People shout slogans in front of the U.S. embassy in Cairo
People shout slogans in front of the U.S. embassy in Cairo during a protest against what they said was a film being produced in the U.S. that was insulting to the Prophet Mohammad, Sept. 11, 2012. Photo by Reuters
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Google Inc rejected a request by the White House on Friday to reconsider its decision to keep online a controversial YouTube movie clip that has ignited anti-American protests in the Middle East.

The Internet company said it was censoring the video in India and Indonesia after blocking it on Wednesday in Egypt and Libya, where U.S. embassies have been stormed by protestors enraged over depiction of the Prophet Mohammad as a fraud and philanderer.

On Tuesday, the U.S. Ambassador to Libya and three other Americans were killed in a fiery siege on the embassy in Benghazi.

Google said it was further restricting the clip to comply with local law rather than as a response to political pressure.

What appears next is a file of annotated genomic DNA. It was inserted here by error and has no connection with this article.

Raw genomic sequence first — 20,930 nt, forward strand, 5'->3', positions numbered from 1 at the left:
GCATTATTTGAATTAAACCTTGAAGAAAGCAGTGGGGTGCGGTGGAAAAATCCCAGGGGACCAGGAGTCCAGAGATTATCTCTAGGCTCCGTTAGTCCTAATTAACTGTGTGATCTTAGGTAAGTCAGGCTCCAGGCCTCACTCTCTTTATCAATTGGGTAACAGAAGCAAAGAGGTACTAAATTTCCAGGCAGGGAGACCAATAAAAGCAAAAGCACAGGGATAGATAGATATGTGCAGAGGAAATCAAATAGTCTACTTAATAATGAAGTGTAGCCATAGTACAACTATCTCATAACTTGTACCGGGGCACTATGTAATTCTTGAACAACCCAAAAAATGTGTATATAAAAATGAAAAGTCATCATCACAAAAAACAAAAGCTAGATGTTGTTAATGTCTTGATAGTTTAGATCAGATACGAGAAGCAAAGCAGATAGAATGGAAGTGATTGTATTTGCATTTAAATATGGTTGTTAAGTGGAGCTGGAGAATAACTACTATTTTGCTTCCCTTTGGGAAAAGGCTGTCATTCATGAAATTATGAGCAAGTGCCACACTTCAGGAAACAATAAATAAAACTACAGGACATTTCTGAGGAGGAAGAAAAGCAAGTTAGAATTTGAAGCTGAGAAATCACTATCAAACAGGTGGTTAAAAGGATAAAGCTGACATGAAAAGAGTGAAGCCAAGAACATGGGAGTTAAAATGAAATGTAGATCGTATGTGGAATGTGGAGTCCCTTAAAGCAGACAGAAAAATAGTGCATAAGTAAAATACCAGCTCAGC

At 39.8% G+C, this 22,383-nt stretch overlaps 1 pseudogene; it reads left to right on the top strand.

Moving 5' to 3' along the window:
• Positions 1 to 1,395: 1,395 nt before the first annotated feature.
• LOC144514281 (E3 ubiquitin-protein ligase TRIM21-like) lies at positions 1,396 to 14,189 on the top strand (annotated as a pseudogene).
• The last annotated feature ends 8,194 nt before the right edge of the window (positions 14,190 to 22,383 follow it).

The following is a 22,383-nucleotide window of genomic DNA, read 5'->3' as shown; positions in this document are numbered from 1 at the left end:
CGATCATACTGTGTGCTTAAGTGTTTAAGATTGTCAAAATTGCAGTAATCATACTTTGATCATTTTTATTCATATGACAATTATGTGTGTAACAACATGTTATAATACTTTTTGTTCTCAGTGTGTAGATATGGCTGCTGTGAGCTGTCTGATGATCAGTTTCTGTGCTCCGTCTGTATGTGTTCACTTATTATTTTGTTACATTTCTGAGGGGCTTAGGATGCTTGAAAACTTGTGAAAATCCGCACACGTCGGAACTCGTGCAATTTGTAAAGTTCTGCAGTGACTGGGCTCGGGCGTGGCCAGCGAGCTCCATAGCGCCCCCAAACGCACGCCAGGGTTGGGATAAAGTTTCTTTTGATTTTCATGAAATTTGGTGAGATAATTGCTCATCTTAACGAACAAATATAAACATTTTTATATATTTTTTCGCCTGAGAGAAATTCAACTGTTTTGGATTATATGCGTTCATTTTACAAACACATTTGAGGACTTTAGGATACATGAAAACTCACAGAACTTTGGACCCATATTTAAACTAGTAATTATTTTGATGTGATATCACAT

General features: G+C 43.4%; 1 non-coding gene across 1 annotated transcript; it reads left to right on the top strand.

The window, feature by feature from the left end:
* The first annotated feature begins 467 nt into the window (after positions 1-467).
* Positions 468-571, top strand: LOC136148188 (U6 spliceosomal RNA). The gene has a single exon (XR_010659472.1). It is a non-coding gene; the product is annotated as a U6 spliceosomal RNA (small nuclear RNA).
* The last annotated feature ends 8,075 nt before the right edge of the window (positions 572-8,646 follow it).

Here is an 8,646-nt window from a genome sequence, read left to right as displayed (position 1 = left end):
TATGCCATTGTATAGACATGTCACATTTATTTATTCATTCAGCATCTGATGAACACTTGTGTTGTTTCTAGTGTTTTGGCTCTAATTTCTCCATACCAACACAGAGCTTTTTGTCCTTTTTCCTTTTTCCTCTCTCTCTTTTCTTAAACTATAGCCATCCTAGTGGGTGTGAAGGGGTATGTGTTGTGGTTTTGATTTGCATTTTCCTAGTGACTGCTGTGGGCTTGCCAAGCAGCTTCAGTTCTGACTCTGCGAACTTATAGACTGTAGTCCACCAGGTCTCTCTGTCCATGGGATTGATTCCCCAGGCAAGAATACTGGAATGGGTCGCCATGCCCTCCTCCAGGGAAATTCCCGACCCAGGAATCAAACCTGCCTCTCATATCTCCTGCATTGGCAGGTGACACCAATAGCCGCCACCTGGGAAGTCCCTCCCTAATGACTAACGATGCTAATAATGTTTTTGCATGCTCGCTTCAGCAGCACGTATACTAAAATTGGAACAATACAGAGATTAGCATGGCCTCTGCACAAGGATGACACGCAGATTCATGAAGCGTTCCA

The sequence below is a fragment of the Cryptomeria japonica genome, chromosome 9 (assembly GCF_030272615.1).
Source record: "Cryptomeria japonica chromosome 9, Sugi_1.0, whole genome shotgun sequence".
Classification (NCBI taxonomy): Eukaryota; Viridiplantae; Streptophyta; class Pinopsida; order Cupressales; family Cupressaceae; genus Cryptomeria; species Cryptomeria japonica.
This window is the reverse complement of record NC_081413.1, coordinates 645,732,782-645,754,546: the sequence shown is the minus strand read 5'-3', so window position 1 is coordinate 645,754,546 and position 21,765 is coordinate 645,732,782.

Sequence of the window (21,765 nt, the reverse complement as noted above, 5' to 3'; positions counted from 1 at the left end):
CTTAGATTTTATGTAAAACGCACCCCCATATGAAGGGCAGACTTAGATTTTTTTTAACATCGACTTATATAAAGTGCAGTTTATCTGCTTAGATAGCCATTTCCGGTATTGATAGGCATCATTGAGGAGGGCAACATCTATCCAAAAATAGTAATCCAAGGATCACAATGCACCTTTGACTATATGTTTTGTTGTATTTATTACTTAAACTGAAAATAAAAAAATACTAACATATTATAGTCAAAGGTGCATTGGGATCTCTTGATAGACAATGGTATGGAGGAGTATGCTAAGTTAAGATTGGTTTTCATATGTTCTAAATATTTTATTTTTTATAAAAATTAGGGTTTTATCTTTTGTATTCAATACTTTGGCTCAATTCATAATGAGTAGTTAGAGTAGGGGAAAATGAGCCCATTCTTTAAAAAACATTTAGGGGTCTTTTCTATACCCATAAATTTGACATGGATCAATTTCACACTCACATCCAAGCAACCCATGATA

"We've restricted access to it in countries where it is illegal such as India and Indonesia, as well as in Libya and Egypt, given the very sensitive situations in these two countries," the company said. "This approach is entirely consistent with principles we first laid out in 2007."

White House officials had asked Google earlier on Friday to reconsider whether the video had violated YouTube's terms of service.

Google initially said on Wednesday that the video was within its guidelines.

U.S. authorities said on Friday that they were investigating whether the film's producer, Nakoula Basseley Nakoula, a 55-year old Egyptian Coptic Christian living in Southern California, had violated terms of his prison release. Basseley was convicted in 2010 for bank fraud and released from prison on probation last June.